John Dryden
29th July 2011, 21:07
So true Alistair.Sometimes this here Bank Line forum can transport you back on a ship and memories come flooding back.I love it and enjoy all the posts.
Havn,t come across anyone I sailed with yet but maybe one day someone will pop up out of the blue.

Alan Rawlinson
30th July 2011, 12:44
There was a life after Bankline, and a good one, of course. Isn't it strange however, that whatever our successes or failures, the Bankline experience was definitely unique. Regardless of the years, or the (sometimes imaginary) status we managed to achieve later, once the fact was out that we, or the person being addressed, was ex Bankline, an immediate and often unbreakable bond was formed.

Reverting back to status - a good shipping ( and ex owner) friend of mine tells that when he is passing any cemetary, he always reminds himself of the mantra " Look at all those indispensable people in there" !!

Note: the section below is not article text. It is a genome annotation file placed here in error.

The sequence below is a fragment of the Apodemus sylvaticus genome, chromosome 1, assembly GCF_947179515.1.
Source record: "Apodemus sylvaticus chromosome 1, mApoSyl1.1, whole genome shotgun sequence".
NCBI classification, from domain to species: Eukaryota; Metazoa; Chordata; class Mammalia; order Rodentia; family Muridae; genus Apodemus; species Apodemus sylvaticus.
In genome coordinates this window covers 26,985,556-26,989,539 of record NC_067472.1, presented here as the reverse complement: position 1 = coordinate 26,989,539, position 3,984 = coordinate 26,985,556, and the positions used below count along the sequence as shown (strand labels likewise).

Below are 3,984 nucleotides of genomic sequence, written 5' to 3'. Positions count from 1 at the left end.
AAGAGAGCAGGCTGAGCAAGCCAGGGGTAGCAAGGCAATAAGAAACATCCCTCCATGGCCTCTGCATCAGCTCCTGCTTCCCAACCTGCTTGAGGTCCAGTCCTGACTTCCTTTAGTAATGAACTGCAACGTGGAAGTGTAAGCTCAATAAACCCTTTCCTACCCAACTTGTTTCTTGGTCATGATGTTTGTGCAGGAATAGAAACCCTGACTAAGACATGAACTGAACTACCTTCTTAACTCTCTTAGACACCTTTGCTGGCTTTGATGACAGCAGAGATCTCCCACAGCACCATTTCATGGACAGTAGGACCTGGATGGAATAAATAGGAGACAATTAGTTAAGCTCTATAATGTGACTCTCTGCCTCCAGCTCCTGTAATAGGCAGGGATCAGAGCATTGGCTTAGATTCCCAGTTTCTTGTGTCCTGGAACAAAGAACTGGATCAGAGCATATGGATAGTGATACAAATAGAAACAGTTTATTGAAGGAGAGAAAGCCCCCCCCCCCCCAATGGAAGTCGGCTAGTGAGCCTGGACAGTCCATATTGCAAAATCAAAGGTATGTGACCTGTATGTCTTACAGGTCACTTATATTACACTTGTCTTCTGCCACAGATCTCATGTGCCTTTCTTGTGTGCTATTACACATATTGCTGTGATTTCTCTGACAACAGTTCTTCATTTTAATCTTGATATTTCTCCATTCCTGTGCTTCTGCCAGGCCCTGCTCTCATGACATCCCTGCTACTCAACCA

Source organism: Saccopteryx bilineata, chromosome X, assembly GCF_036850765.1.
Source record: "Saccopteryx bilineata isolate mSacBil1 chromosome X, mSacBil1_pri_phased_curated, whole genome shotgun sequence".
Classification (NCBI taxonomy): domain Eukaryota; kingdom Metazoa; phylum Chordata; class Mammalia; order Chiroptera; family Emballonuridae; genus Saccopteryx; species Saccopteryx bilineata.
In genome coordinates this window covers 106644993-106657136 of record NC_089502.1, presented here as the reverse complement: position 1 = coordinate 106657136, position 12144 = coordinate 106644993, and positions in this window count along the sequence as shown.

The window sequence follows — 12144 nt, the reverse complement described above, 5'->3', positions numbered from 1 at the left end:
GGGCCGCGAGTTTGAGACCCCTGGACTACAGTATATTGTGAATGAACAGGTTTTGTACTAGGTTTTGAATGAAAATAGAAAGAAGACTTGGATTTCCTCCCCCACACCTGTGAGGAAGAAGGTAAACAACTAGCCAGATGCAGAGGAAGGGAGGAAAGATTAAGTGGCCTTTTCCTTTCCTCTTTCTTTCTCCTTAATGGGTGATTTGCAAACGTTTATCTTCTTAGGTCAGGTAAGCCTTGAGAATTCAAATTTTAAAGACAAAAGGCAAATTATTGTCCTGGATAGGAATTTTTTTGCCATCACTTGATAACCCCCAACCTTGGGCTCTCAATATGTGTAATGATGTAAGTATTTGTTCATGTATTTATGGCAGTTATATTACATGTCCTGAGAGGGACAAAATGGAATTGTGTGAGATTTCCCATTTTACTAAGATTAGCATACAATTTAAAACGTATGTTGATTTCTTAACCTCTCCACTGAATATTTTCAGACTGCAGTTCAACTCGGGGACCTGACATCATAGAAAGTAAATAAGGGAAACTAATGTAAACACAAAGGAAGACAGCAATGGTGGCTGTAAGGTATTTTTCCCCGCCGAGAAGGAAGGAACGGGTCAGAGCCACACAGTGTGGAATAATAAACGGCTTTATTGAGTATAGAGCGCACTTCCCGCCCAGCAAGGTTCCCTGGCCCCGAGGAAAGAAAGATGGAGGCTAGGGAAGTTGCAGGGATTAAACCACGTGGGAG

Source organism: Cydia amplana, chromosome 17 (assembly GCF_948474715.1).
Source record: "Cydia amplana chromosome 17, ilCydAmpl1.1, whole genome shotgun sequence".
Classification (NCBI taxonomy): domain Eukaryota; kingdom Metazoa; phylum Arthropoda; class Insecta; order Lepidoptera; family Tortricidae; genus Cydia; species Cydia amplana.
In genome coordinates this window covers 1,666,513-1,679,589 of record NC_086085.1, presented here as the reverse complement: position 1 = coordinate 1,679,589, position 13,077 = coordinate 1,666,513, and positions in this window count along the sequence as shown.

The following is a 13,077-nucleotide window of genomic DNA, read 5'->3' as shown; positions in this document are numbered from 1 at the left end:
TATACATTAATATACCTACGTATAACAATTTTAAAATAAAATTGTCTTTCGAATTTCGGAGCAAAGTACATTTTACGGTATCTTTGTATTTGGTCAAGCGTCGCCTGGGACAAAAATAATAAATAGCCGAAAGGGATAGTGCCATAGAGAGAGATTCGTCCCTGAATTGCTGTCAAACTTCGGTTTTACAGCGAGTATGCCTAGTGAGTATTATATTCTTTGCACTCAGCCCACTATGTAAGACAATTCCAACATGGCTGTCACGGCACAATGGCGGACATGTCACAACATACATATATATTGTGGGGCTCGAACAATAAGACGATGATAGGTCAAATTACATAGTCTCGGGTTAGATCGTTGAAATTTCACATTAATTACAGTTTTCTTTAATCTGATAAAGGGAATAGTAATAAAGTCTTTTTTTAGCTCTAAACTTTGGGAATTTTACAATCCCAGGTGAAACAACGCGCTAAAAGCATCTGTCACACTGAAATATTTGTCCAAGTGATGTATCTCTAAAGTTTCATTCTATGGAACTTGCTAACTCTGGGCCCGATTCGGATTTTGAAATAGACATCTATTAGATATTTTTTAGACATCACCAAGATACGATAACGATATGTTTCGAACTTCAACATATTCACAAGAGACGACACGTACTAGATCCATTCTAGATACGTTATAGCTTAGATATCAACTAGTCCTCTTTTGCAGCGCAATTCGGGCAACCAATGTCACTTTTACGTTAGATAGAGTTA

We do have a sort of club here, and reunions are good. They do mean considerable upheaval, cost, and effort however, compared to more or less instant exchanges from the kitchen table ( in my case).




Its quite true that we were all "Board of Trade Acquaintances" which means that out of the 100s of shipmates there is probably just a handful that we are still in contact with during these, our advancing years.

But I make the point that there are many others that we would have LIKED to have kept in touch with but didn't have the foresight to make the necessary arrangements at the time! You know how it is: "I'll phone you once I get settled in" etc.

Perhaps an example of how we eventually come to terms with our former shipmates is our reaction to Reunions. Many of our long-lasting friends have ceased to be in attendance at reunions for their own reasons so those that go certainly have the opportunity to review old shipmates.

I see that this contribution is my 1000th. I must say that SN has been the perfect substitute for company reunions. Through this site I have renewed contacts with several ex-shipmates and met, for the first time, several Bank Line people who were just 'names' to me before coming here.